Looking through Netrunner's application menu we find the Firefox web browser with AdBlock, Flash support and a media downloader. The LibreOffice suite is installed for us as are the Skype video chat client, the Thunderbird e-mail client and the FileZilla file transfer application. The Pidgin instant messaging software is installed for us along with the Transmission bittorrent client, the GNU Image Manipulation Program and the Karbon vector drawing program. We also find the Clementine music player, the Kdenlive video editing software, the VLC multimedia player, the k3b disc burning software and a full range of multimedia codecs. In addition, we find the KDE System Settings panel for adjusting the look and feel of the interface, the KDE partition manager and a collection of small games. The Steam software portal is provided for us along with the WINE Windows compatibility software. An app for managing wireless drivers built for Windows is supplied as is the VirtualBox virtual machine software. Digging further we find the KPPP dial-up software and Network Manager for getting on-line. The desktop environment comes with a text editor, archive manager, virtual calculator and accessibility tools. Under the hood, Netrunner sports the Linux kernel, version 3.11.
As I mentioned above, Netrunner comes with the WINE compatibility software. The distribution also comes with WINE Tricks, which is a handy utility that helps us download and install certain popular proprietary software packages. I tried to install a handful of these packages using the point-n-click WINE Tricks wizard and found some installed and ran properly and some didn't. Still, having any software automatically downloaded and installed without manually hunting down the software's website, downloading the correct file and configuring WINE to work with that package is a good thing, in my opinion. Another interesting piece of software that comes with Netrunner is Web Accounts. The Web Accounts software is designed to let us tie our social media or e-mail accounts (such as GMail and Facebook) to our local user account. Personally, I'm paranoid enough to not like the idea of attaching Google- or Facebook-based accounts to my local profile, but I gave it a try. Each attempt to supply my credentials to the Web Accounts software resulted in the program crashing, so I eventually gave up and moved on to other things.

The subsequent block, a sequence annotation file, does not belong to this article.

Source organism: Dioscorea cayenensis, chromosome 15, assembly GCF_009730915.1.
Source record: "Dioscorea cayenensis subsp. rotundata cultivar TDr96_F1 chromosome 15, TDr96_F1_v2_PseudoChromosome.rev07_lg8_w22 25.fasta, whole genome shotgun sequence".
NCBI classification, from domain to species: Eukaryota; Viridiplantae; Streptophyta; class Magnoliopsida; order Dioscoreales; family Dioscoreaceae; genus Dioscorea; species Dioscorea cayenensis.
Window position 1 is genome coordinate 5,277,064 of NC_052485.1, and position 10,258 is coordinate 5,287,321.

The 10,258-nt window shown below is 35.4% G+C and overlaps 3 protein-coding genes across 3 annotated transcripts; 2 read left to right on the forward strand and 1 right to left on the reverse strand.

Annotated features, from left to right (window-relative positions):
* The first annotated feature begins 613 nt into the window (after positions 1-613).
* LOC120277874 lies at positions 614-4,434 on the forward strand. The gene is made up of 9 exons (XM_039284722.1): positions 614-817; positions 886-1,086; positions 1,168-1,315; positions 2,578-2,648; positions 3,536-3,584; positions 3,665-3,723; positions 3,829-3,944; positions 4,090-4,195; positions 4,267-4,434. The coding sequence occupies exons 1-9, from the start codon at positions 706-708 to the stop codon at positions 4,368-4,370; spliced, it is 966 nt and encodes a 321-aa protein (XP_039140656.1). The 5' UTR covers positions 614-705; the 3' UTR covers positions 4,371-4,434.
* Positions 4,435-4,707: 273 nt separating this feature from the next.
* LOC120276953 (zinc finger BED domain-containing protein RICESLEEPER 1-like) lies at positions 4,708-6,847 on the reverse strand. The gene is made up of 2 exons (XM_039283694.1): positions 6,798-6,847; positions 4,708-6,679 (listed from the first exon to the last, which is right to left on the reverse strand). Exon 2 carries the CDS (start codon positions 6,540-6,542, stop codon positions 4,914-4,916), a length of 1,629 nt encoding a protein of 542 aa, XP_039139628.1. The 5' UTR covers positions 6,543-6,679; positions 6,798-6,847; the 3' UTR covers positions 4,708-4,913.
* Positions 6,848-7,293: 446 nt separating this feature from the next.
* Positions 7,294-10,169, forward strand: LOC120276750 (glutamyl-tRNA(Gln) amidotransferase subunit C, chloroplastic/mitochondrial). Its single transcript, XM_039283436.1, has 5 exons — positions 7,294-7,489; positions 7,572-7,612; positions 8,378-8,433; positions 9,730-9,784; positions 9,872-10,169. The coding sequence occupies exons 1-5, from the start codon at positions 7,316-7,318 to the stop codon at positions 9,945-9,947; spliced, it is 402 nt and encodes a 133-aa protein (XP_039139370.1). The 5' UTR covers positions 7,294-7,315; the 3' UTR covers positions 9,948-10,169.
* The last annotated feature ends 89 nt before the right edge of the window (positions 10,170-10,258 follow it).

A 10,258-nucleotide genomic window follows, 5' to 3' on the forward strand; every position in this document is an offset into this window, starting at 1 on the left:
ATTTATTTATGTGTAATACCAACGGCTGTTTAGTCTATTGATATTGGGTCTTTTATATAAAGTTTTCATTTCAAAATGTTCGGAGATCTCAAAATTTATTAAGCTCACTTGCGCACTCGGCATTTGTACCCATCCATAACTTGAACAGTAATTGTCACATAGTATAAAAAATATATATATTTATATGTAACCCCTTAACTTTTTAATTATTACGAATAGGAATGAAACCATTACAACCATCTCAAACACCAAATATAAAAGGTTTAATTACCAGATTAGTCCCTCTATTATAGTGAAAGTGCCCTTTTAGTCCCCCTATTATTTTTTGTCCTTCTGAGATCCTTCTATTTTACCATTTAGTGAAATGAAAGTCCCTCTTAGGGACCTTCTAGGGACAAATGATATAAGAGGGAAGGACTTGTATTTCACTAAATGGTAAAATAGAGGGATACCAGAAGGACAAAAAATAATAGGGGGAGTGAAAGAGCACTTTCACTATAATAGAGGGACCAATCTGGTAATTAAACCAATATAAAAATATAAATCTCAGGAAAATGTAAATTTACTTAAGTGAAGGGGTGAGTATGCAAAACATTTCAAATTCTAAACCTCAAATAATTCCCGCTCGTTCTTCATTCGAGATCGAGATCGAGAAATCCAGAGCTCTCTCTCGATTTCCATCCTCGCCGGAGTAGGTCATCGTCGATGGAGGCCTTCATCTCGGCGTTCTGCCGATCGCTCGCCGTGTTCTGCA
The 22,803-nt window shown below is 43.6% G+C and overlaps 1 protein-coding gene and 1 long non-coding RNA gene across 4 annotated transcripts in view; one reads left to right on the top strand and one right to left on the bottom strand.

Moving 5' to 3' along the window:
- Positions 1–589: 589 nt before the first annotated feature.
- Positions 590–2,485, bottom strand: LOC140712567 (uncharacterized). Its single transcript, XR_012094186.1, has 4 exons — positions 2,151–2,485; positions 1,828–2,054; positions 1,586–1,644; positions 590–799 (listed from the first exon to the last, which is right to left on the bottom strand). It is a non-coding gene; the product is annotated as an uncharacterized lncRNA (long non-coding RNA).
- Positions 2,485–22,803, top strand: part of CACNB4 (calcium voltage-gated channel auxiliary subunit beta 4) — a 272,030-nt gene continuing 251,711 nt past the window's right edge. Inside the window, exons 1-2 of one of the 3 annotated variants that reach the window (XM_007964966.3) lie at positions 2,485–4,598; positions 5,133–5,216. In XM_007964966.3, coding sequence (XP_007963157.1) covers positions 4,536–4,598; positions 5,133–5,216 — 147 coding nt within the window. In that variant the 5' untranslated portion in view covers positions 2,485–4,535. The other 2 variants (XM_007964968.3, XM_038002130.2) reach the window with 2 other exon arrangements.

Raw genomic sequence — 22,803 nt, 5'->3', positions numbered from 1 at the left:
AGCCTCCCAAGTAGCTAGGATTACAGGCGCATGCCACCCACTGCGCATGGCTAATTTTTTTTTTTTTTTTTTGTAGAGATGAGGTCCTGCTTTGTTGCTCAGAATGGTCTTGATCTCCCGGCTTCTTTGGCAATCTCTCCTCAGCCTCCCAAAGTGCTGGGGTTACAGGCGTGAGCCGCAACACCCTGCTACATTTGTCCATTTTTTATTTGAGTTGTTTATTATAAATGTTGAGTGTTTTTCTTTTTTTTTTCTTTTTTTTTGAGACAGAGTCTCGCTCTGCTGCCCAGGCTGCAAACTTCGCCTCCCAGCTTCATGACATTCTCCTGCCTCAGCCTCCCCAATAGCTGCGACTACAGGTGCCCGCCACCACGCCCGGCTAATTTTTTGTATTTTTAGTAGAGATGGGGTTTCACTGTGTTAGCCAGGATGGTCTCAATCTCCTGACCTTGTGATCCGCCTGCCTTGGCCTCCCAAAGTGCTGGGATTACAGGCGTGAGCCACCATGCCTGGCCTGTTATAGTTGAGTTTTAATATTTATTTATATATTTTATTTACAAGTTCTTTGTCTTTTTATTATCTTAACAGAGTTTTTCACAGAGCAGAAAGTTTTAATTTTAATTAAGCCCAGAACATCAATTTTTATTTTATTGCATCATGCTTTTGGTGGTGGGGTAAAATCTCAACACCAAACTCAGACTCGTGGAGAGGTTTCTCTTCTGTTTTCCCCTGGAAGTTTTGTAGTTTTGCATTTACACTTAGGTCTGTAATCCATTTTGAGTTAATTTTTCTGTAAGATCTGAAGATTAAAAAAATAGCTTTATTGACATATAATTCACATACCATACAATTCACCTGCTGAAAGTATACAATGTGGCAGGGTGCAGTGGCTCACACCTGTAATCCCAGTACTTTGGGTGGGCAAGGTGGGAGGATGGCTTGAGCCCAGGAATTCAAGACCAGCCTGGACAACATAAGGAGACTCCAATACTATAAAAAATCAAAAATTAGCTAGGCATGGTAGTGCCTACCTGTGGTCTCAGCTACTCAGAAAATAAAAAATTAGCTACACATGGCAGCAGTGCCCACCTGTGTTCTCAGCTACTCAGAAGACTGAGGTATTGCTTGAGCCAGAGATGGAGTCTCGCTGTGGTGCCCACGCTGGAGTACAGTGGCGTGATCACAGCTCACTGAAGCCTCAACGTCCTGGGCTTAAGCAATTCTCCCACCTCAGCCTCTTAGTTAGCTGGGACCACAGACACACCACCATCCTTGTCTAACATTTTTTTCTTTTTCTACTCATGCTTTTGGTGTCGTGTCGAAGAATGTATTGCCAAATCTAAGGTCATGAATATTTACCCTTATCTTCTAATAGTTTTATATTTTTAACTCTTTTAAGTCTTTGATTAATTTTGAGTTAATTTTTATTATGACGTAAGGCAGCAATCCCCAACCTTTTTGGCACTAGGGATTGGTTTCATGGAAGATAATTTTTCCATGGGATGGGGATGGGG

Netrunner 13.12 - setting up Web Accounts
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I tried working with Netrunner on a desktop machine (dual-core 2.8 GHz CPU, 6 GB of RAM, Radeon video card and Realtek network card) and found the distribution performed well. The system booted quickly, my display was set to its maximum resolution and I had no trouble getting on-line or playing audio files. The desktop was fairly responsive, not fast, but it performed well enough to keep me happy. The distribution is a bit on the heavy side, using approximately 330MB of RAM on my test machine. I tried operating Netrunner in a VirtualBox virtual machine too and ran into two minor problems. The first was that the KDE interface was a bit sluggish in the virtual environment, even with visual effects disabled. The second issue was I could not drag scrollbars in the virtual machine. When browsing websites or reading text documents I could click at the top or bottom of a scroll bar to page through the document and I could use my mouse wheel to scan through the document, but I could not click-and-drag a scrollbar in any application. I tried a few other distributions in VirtualBox on the same equipment just to confirm this issue is specific to Netrunner and, based on my tests so far, it is.
Netrunner 13.12 - browsing hardware information
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What my experiences from this past week with Netrunner really boiled down to were two things. On the one hand there are certainly bugs in the operating system as I've pointed out above. The Driver Manager bungled software management for me for a while, Web Accounts didn't work for me at all and WINE Tricks worked around half the time for me. The distribution comes with, in my opinion, about three too many package managers and I really don't see the point in the web-based JacknJoe package manager since it does not appear to have any exclusive software bundles. Performance was acceptable, but not great with Netrunner and the distribution may lag on older equipment. All that being said, I came away with a mostly positive opinion of Netrunner because the project does several things well. Having a pleasant website with useful documentation that is easy to find is a good starting point. The desktop and application menus are a pleasant combination of classic and modern, managing to be familiar while improving on the traditional desktop design. The system installer is one of the better installers I have used recently which makes for a good early impression.